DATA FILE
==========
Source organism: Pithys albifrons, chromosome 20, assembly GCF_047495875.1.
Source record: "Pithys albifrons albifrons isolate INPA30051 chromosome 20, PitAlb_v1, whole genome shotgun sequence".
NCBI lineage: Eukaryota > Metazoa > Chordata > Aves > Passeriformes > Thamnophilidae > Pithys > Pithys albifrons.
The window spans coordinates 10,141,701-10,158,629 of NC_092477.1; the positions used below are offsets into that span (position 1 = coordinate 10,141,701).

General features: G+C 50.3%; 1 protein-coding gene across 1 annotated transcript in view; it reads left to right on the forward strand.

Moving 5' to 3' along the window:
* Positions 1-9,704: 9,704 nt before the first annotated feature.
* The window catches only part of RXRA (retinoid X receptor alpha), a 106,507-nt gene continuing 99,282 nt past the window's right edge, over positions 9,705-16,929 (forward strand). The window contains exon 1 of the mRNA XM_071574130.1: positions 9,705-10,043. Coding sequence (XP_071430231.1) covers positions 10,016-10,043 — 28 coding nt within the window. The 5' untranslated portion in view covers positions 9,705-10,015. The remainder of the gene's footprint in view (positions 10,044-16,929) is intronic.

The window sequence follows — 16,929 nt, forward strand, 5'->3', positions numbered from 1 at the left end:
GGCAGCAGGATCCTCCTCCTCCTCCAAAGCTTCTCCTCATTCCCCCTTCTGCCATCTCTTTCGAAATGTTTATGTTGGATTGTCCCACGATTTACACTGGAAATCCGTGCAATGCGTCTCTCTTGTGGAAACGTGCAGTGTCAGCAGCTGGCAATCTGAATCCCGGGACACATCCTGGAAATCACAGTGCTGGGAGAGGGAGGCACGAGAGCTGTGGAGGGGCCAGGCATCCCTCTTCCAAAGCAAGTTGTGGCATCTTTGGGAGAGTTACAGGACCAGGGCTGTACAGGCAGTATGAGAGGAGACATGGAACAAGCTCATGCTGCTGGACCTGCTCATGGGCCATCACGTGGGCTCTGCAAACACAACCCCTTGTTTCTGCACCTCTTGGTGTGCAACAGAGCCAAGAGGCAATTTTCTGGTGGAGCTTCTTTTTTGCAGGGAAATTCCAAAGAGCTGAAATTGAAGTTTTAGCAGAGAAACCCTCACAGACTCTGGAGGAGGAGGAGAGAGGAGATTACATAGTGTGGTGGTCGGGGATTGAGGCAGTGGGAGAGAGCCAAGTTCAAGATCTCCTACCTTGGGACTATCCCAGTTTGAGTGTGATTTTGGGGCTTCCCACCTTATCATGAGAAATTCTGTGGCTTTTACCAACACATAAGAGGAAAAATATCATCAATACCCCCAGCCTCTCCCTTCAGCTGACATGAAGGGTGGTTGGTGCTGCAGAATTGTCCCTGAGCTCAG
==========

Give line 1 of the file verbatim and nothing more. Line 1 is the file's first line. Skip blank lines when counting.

Source organism: Pithys albifrons, chromosome 20, assembly GCF_047495875.1.